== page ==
veceriraby

Answered

2022-01-29

Denote by $V}_{(x,y)$ the vertex at ordered pair (x,y) in the Cartesian coordinate system. Denote by $A}_{(x,y)$ the measure of angle $\mathrm{\angle}{V}_{(x,y)}{V}_{(0,0)}{V}_{(1,0)}$ . Let

$\theta =\sum _{0\le i,j\le 5\text{}\text{}(i,j)\ne (0,0)}{A}_{(i,j)}$

Find$\theta \text{}\left(\text{mod}\text{}2\pi \right)$

I understand the question and everything, but I am slightly overwhelmed about how to find an organized approach to computing the sum of angles. I got the value down to the sum

$\sum _{0\le i,j\le 5\text{}\text{}(i,j)\ne (0,0)}\mathrm{arctan}\frac{i}{j}$

But I don't know how to evaluate this.$\mathrm{arctan}(x+y)$ formula fails. I think there is a different approach I am not aware of.

Is there a nice way to generalize to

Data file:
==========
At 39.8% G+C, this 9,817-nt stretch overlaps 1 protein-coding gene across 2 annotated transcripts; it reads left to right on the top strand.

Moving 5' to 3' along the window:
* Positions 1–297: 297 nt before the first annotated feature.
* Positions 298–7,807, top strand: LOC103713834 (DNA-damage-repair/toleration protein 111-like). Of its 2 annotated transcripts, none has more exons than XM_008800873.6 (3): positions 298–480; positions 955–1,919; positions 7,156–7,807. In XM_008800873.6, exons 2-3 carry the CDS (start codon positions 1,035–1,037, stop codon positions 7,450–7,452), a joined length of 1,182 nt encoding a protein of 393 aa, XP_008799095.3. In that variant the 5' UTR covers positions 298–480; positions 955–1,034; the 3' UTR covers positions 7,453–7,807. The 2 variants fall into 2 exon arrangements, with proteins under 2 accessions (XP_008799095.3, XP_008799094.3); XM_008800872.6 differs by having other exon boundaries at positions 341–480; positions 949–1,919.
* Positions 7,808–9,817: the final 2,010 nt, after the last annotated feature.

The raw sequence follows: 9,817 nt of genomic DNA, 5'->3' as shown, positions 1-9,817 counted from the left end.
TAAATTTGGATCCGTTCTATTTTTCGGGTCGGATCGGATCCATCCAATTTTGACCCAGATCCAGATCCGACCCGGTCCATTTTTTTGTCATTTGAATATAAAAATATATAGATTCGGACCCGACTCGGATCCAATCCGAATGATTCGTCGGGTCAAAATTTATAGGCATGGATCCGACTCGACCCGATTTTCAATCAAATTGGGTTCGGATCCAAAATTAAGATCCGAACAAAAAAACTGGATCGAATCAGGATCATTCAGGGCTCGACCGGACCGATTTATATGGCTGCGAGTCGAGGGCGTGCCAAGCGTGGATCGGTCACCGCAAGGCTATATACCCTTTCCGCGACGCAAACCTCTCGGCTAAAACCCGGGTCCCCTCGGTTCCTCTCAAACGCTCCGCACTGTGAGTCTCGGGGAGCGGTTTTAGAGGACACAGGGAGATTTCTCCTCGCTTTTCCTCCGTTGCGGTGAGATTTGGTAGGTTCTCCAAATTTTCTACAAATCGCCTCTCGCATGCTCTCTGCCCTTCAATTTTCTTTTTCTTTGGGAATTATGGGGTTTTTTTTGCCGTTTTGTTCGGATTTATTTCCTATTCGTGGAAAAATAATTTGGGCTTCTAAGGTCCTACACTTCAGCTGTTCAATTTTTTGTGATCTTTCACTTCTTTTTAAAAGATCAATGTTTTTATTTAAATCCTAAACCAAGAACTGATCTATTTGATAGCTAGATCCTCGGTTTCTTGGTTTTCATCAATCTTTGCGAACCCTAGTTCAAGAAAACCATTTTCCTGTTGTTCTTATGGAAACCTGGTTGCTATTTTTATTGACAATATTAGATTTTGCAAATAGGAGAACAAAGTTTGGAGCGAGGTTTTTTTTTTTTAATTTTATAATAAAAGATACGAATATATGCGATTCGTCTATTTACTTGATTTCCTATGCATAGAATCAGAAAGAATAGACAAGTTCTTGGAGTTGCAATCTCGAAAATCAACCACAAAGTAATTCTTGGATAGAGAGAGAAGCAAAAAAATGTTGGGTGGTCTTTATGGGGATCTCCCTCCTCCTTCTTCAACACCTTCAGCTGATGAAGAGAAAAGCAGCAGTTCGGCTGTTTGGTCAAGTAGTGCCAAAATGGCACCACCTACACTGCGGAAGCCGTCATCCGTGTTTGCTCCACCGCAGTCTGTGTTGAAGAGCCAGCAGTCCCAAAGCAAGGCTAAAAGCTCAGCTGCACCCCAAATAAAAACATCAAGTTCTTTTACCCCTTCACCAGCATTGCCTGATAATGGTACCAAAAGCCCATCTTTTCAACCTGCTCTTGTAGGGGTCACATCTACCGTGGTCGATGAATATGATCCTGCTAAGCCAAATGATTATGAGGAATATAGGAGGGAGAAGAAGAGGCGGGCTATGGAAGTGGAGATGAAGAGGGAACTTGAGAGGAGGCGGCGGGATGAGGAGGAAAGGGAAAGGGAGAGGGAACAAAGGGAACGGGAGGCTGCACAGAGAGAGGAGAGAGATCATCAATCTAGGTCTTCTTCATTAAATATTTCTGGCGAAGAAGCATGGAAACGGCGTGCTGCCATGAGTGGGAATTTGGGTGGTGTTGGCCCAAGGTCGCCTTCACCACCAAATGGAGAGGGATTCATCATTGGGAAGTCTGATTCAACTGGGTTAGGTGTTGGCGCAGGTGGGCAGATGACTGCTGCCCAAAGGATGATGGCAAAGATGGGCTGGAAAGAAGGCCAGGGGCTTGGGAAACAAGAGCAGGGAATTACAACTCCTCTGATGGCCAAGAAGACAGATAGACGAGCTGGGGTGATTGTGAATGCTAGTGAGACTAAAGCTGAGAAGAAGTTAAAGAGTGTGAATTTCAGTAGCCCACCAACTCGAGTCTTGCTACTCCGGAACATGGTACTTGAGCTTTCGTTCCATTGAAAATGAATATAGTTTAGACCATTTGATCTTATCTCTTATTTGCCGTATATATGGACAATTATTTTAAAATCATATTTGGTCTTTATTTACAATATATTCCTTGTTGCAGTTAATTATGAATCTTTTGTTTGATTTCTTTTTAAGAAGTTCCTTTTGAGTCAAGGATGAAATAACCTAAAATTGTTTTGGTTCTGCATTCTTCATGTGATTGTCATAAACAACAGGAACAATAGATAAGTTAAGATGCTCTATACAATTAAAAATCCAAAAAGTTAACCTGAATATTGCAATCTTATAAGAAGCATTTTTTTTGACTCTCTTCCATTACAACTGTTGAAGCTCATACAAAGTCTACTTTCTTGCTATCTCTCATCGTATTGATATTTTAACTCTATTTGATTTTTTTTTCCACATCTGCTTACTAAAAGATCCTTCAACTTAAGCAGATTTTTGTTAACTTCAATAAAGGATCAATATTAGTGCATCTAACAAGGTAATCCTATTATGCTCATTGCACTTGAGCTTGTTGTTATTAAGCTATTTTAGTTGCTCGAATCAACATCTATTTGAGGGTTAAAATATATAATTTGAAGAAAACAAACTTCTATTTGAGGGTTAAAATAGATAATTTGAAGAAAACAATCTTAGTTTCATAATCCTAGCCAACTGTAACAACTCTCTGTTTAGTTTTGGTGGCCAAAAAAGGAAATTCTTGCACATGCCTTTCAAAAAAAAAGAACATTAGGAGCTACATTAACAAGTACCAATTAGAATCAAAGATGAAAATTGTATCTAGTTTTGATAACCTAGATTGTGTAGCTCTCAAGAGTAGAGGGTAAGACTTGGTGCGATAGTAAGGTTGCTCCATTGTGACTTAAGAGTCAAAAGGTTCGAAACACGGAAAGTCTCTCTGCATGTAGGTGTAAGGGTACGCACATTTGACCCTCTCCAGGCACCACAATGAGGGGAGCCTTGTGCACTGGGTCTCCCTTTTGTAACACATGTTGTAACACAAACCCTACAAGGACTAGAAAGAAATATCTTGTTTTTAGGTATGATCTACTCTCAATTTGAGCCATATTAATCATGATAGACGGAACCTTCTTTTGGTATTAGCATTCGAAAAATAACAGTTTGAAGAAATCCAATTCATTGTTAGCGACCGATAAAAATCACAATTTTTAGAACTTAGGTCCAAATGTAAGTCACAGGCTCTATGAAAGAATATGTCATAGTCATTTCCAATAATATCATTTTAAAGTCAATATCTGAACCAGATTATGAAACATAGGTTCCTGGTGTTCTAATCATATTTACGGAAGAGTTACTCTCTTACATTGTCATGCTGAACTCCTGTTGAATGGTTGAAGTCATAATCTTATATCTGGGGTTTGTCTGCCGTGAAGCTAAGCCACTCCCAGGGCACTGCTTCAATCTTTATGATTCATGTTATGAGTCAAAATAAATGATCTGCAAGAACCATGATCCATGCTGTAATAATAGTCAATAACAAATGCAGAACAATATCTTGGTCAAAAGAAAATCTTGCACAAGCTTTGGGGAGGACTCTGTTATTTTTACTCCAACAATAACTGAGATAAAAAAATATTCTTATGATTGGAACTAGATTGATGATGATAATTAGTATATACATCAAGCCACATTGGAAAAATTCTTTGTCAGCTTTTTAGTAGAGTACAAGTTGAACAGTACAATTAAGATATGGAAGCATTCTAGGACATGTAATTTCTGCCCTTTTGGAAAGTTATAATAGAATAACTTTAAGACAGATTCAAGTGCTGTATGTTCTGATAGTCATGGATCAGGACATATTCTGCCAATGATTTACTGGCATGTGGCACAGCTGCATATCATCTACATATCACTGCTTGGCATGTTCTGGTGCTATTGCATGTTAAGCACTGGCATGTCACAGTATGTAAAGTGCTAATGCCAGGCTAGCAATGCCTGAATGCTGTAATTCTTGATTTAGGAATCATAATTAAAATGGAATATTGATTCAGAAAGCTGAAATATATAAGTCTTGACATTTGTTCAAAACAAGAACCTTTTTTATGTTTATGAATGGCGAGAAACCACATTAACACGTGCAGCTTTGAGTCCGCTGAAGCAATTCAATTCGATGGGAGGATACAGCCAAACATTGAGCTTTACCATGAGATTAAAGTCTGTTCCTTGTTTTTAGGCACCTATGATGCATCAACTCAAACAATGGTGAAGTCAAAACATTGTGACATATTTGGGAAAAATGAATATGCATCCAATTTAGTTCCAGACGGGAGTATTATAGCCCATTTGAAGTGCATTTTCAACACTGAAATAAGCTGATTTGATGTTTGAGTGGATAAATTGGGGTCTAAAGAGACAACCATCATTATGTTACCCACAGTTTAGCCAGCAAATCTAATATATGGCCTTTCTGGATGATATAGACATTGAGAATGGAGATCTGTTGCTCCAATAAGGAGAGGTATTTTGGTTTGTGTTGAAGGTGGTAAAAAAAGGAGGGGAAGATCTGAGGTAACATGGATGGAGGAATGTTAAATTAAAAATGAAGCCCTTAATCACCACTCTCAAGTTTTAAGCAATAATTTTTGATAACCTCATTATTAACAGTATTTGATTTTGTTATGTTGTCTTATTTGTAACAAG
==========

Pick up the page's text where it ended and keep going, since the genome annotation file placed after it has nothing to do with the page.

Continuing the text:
$\sum _{0\le i,j\le k\text{}\text{}(i,j)\ne (0,0)}{A}_{(i,j)}$

Find

I understand the question and everything, but I am slightly overwhelmed about how to find an organized approach to computing the sum of angles. I got the value down to the sum

But I don't know how to evaluate this.

Is there a nice way to generalize to

Answer & Explanation

Jason Duke

Expert

2022-01-30Added 11 answers

I got it now, Note that if we represent $A}_{m,n}+{A}_{n,m$ in terms of complex numbers we get $arg(m+ni)(n+mi)=\frac{\pi}{2}$ . There are $k(k+1)$ of these numbers (ignnoring diagonals so we get $\left(k\frac{k+1}{2}\right)\left(\frac{\pi}{2}\right)$ . Adding back the diagonal (ignoring (0,0)) we get $k\frac{\pi}{4}$

$\left(k\frac{k+1}{2}\right)\left(\frac{\pi}{2}\right)+k\frac{\pi}{4}=\frac{k(k+2)\pi}{4}$

Which is the general solution. Substituting k=5 gives$35\frac{\pi}{4}\equiv 3\frac{\pi}{4}\left(\text{mod}\text{}2\pi \right)$

Which is the general solution. Substituting k=5 gives

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